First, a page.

By Airman 1st Class Charles Welty, Air University Public AffairsApril 17, 2018
Editor's note: Multi-Domain Battle describes an approach for future joint military operations against a sophisticated peer enemy threat that can contest U.S. forces in all domains and change U.S. deterrence in the 2025-2040 time frame. To advance the proven idea of combined arms, Multi-Domain Battle requires forces from each service to possess cross-domain capabilities while retaining overmatch within their own domains.
MAXWELL AIR FORCE BASE, Ala. -- Air University's Air Command and Staff College was recently announced as one of five winners of the 2017 Innovation Challenge during the Air Education and Training Command's Senior Leader Conference March 21, at Vandenberg Air Force Base, California.
ACSC's Multi-Domain Operational Strategist Concentration (MDOS) was the group recognized for its innovation after winning the Chief of Staff of the Air Force Priority #2 category: Expand the joint & multi-domain warfighting abilities of assigned Airmen.
The concentration itself consists of a 10-month course based on a core curriculum developed by Dr. Jeff Reilly, director of Future Security Studies at ACSC, which lays the foundation for operational design and multi-domain and how to make it applicable for military leaders.
"War and military operations are all human endeavors," said Reilly. "A linear explanation [of multi-domain] is, the electromagnetic spectrum, which includes cyber and electronic warfare, enables space, which enables air, land and maritime to get to the human domain which is composed of leaders, organizations and population."
According to Reilly, there are four main outcomes for the students attending the course: Identify and recommend solutions to complex problems, lead strategic and operational approaches and the joint operations planning process, plan and execute multi-domain operations and lastly, the most difficult, anticipate, adapt and respond.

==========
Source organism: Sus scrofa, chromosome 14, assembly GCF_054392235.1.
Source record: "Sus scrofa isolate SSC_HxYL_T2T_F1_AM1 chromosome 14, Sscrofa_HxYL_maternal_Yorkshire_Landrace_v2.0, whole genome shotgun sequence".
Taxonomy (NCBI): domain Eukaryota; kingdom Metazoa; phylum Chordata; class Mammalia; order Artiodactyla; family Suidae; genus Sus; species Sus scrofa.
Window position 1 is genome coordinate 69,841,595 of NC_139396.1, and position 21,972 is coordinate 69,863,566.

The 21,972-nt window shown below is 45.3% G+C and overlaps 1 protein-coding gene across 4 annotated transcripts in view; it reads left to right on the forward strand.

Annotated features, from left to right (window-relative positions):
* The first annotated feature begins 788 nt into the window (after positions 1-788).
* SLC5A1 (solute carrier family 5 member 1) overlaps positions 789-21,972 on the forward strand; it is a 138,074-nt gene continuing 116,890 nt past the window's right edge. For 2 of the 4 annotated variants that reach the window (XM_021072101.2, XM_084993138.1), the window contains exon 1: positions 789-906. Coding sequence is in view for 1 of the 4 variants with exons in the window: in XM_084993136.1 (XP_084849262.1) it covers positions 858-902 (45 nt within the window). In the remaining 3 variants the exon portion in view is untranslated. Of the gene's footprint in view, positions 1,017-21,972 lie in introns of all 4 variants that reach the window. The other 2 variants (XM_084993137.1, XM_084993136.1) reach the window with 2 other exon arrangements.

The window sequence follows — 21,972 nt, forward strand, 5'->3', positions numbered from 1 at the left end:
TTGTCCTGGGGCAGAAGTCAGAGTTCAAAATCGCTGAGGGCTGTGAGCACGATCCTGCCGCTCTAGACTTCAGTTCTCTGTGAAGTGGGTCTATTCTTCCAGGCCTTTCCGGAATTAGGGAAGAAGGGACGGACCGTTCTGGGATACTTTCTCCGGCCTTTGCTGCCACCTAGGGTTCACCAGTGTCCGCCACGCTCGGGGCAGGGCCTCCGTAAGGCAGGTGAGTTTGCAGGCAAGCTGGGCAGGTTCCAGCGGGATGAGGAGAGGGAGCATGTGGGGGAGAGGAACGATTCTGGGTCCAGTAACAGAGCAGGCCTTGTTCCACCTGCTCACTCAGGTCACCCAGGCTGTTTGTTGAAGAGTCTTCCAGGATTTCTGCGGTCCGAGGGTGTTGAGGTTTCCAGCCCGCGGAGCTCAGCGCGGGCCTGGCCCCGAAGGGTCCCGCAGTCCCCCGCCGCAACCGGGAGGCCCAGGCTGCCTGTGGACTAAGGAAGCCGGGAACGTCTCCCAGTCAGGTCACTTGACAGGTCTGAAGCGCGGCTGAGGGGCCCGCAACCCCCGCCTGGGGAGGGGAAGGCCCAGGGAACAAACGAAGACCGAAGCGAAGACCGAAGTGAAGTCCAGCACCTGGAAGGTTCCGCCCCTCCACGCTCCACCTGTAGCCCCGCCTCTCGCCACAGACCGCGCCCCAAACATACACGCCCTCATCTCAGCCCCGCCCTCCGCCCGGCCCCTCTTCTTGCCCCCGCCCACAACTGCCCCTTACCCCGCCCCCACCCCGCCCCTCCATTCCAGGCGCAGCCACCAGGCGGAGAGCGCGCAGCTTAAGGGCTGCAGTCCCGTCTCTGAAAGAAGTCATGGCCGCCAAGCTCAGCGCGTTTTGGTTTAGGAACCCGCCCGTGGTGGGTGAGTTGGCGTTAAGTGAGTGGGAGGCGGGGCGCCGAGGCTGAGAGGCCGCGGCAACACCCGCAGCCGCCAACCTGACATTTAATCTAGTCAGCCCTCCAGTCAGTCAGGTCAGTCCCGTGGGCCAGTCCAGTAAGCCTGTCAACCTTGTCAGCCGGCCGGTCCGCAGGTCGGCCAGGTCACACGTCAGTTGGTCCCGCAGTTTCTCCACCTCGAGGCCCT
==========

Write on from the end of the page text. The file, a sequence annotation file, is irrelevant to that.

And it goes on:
"These outcomes are all based on what generals and other high-ranking officials from multi-national organizations have all told us," Reilly said.
Members of the team had the opportunity to travel out into the field and visit with commanders and leaders gathering information and suggestions on what they need most out of their Airmen.
"What I like about the MDOS course is that it's not just about reading history and kind of internalizing it, it's actually all about application," said Maj. Brendon Herbeck, a current MDOS student. "You learn about what we've done in the past and you take the lessons learned and you apply to today's fight."
According the MDOS team, because of the unique experience students receive, MDOS alumni tend to be very successful following the course, many of which are currently serving as wing commanders and in other influential positions.
Reilly recalled a particular success story he heard from a recent student.
"She was tasked to go TDY to the [U.S. Central Command] headquarters and was able to perform functions right away and was able to integrate design into the joint operations planning process. The AFCENT staff cited that this was a first for an individual to be able to do that type of integration," he said.
In addition to its core curriculum, Reilly, along with Maj. Sean Atkins, ACSC executive officer, started Over the Horizon, a volunteer run online-publication which covers topics such as the future security environment and multi-domain.
"The core idea of [Over the Horizon] essentially consists of two components: one, is that we have lots of expertise around the circle here, most of our people are talking about interesting topics and having interesting conversations, but a lot of that isn't connected out to the broader conversation that the country is having and even internationally around similar topics, so it was the need to kind of connect those conversations," said Atkins. "The reverse side, is that those outside conversations and those expertise, even from different fields outside of the DoD, hear the conversation we are having here and it draws in outside experience and thought."
MDOS students are given the opportunity to help run the publication which reaches thousands of readers in over 140 countries and appears on the Chief of Staff of the Air Force's reading list.
If interested in Over the Horizon and want to see some of the work coming out of MDOS, check out their official website at https://othjournal.com/